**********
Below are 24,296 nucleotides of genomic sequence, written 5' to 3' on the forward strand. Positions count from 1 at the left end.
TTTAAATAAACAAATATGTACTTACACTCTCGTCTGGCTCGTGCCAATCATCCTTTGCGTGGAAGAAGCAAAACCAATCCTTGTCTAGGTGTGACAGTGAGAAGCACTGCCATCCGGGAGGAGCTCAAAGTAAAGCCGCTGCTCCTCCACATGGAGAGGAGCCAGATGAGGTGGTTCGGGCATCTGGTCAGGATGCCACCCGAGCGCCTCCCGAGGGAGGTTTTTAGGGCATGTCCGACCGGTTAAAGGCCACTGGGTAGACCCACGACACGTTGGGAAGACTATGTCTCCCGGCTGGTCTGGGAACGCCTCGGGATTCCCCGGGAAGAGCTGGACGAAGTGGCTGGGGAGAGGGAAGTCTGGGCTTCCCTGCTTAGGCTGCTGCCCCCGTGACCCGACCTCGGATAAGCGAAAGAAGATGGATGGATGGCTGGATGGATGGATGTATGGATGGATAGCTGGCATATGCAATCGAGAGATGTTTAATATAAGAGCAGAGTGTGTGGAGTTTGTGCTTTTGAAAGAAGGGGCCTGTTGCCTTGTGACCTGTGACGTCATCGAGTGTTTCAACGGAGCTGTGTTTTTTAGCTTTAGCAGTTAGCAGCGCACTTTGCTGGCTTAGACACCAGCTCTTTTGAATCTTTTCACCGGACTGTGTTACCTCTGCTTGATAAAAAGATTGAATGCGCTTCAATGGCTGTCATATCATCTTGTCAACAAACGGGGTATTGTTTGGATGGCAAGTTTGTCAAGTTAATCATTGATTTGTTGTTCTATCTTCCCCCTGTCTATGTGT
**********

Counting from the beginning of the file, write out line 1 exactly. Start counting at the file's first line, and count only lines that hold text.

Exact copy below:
Below are 24,296 nucleotides of genomic sequence, written 5' to 3' on the forward strand. Positions count from 1 at the left end.